November Pain: Why Not to Wear Wool

With the warmer season waving bahh-bye, now is the time to snuggle in sweater weather.  If your turtleneck is made from wool, don’t get too comfy!  Here’s why wearing wool is a waste of time… and a cause for pain.

The fur industry is a grotesque one, killing more than 50 million animals each year.  Investigators at The Humane Society of the United States (HSUS) found that many garments containing animal fur are incorrectly advertised or labeled, sometimes tagged as faux.

Shearling is not wool, but rather a yearling sheep who has been shorn once.  A shearling garment is made from the skin and coat of a sheep or lamp shorn before slaughter.  Cashmere is made from the coats of cashmere goats kept by the millions in China and Mongolia, which dominate the market for this material.

Angora rabbits scream in pain as workers rip their fur out, while they lay helplessly strapped to boards for shearing.  Female rabbits produce more wool than males, so males unintended for breeding are killed at birth.  Ninety percent of angora wool comes from China, where there are no penalties for abuse of animals on farms and no standards to regulate the treatment of the animals.

Garments are made from the pelts of fetal and newborn karakul lambs, raised primarily for their fur.  In the skin trade, fur from fetal karakul lambs is called broadtail.  The fur from newborn karakul sheep is called karakul.

In March 2000, The HSUS documented the brutal treatment of pregnant ewes and newborn lambs at a farm and slaughter facility just outside the town of Bukhara, Uzbekistan.  Graphic footage collected by The HSUS shows a pregnant ewe held down, her throat slit open and stomach slashed wide to remove the developing fetus.  The lambs are considered disposable, with newborns often displayed as “samples” for various pelt colors.  It takes 30 pelts sewn together to make one full-length, black karakul coat due to the small size of the babies.

Broadtail, the most expensive in terms of production, retails at the highest price:  upwards of $25,000 for one outfit.  A karakul or Persian lamb coat retails at from $5,000 to $12,000.  Fetal lamb fur is lightweight and flat with a wavy texture and luminous sheen.  The younger the fetus is, the smoother the fur; the younger the newborn, the tighter the curls.  Texture, pattern, and luster are the most important qualities for the fur trade.

Oftentimes in the wool industry, sheep are mutilated by being punched, stomped on and cut, leaving their bodies with open and bloodied wounds.   Without human interference, sheep grow just enough wool to protect themselves from both cold and hot temperatures.  Wool was once obtained by plucking it from sheep during their molting seasons.  Breeding for continuous fleece growth began after the invention of shears.

With app. 80 million sheep, Australia produces 25% of the world’s wool.  In Australia, the most commonly raised sheep are merinos, bred to have wrinkled, excess skin and wool.  Millions of sheep die annually from exposure to harsh weather.  In order to prevent flystrike, or flies laying eggs in the folds of sheep skin near the breeches, ranchers practice mulesing, or the removal of flesh from the backs of lambs’ legs.  Unwanted sheep are sold for slaughter.  Castration and tail docking are also common practices within the trade, as well.  An undercover investigation revealed this kind of malpractice in Argentina, too—but the sad truth is sheep are abused all over the world for their coats—even in the U.S.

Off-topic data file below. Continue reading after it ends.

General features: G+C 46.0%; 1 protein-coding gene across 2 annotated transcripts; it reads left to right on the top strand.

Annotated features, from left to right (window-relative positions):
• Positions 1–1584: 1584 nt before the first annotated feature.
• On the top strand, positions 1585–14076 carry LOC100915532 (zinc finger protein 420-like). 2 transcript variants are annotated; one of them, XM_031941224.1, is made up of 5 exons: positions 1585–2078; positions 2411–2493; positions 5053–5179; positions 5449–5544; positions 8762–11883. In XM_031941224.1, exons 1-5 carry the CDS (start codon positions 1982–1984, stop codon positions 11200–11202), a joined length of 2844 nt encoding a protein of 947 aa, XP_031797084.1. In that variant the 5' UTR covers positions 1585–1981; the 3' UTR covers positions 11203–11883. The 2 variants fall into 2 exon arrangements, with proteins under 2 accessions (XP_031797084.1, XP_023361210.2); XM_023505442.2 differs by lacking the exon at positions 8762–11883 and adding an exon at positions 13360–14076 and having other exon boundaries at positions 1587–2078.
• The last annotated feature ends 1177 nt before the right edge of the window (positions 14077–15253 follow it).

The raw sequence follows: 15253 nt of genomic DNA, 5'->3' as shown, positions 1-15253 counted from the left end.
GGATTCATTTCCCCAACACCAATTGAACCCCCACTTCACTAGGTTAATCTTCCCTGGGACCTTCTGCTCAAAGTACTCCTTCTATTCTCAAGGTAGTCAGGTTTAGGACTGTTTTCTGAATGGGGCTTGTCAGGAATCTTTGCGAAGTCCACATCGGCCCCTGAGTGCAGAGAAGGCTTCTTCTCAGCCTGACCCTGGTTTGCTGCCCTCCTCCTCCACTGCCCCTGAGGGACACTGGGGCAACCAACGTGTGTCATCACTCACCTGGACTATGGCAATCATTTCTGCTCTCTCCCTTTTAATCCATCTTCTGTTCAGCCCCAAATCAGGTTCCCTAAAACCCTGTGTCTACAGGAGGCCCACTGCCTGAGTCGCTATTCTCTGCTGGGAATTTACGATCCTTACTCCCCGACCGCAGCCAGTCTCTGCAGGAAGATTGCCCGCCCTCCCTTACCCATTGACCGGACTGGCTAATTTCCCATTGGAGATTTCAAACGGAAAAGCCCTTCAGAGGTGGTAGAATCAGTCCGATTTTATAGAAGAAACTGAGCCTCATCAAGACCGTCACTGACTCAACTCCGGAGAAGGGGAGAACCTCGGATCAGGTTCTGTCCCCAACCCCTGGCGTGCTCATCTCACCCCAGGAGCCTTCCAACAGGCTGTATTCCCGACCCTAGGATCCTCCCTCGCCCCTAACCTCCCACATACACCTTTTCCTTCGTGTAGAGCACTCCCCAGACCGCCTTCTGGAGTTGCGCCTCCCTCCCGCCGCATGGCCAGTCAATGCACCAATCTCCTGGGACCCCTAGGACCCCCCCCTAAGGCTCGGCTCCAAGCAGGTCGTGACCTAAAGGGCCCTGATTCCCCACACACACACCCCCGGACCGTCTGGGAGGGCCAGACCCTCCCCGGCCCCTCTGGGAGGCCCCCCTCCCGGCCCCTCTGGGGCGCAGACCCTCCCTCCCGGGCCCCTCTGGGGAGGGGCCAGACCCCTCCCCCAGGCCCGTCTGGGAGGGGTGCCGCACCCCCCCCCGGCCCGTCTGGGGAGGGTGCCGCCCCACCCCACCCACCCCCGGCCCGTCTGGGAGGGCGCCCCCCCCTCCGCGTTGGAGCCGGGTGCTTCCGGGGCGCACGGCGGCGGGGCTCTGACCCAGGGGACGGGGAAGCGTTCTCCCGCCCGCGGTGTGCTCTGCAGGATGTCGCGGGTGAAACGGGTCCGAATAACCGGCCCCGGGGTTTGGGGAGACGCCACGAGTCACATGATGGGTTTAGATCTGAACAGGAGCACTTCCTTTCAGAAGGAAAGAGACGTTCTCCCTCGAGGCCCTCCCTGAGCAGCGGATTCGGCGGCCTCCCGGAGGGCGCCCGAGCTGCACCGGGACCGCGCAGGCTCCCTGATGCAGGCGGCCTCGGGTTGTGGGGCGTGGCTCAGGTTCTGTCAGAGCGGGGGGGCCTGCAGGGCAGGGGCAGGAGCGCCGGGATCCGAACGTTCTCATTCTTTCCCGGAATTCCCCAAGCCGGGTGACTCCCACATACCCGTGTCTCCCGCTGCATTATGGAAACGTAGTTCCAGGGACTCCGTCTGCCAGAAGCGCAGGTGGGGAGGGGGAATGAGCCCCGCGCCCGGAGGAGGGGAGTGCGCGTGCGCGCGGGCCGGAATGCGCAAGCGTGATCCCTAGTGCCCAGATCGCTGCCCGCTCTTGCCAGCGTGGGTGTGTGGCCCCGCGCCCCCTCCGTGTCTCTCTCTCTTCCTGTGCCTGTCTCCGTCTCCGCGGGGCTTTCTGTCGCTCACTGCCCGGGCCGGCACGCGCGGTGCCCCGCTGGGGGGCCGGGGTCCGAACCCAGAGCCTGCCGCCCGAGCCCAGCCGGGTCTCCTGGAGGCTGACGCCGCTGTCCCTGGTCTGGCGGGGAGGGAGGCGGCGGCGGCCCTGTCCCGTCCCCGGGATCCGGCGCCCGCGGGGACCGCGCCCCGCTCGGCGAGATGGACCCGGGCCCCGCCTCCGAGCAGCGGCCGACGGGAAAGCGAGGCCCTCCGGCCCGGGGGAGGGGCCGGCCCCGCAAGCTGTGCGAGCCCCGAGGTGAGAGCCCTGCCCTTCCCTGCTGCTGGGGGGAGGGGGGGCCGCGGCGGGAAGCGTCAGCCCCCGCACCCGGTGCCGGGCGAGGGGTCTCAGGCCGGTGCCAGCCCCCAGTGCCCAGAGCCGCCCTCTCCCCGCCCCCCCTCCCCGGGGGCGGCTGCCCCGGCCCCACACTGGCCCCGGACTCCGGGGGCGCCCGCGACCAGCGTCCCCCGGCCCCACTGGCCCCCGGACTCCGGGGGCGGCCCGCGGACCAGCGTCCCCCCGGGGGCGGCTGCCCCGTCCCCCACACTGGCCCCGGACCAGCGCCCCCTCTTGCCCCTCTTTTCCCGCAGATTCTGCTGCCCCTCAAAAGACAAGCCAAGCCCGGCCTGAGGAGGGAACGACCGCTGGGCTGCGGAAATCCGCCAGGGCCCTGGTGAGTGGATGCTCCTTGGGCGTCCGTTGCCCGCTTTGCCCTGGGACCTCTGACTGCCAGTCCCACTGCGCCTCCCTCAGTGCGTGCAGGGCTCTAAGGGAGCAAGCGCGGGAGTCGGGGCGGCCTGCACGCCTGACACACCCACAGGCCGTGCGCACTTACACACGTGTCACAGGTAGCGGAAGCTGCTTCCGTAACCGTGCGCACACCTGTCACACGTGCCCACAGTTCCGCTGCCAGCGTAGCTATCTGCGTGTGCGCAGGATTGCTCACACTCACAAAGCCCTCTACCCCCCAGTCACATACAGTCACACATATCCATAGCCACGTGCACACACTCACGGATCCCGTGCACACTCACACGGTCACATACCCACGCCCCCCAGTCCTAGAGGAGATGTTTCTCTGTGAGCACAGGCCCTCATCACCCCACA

Times are changing; not just the weather.  Leading global fashion house Gucci announced in October that it will no longer use animal fur, beginning with its spring summer 2018 collection.  Gucci’s President & CEO Marco Bizzarri announced the fur-free policy during the 2017 Kering Talk at The London College of Fashion.

Gucci’s commitment follows a long-standing relationship with The HSUS and LAV—members of the international Fur Free Alliance, a coalition of more than 40 animal protection organizations working together to end the fur trade.  Gucci’s fur-free policy includes mink, coyote, raccoon dog, fox, rabbit, karakul, and all others species specially bred or caught for fur.

In May, the VF Corporation—a global leader in branded lifestyle apparel, footwear and accessories including Vans®, The North Face®, Timberland®, Wrangler® and Lee®—partnered with The Humane Society of the United States and Humane Society International to release its first Animal Derived Materials Policy and announced that its brands will no longer use fur, angora wool or exotic leather in their products.

The company joins many other leading fashion brands and retailers in going fur-free—including Armani, HUGO BOSS, Yoox Net-a-Porter, Stella McCartney and more—and will be part of the international Fur Free Retailer Program.

Suffering for the sake of fashion is unnecessary with so many alternatives!

Organic cotton is easier to clean than wool, faster drying, and softer to the touch.  Linen is a durable material that can absorb up to 20 percent of its weight in moisture before it feels damp and releases moisture easily into the air, while wool takes a long time to dry.  Even well-groomed dog hair can be turned into wool for knitting!

That’s just to name a few!

Don’t be sheepish.  It’s your job as the consumer to research your brands to ensure that you’re not wearing the skin of an unborn baby lamb, for instance.  Here’s what you can do:  pledge fur-free; shop for alternatives and be sure to  double-check merchandise before you make a purchase; educate others by speaking up and telling your fur-free fashion story; join The HSUS fur-free campaign; and donate.

Be beautiful in your own skin… Not someone else’s.

 Viktoria-Leigh Wagner @vwaggers, Contributor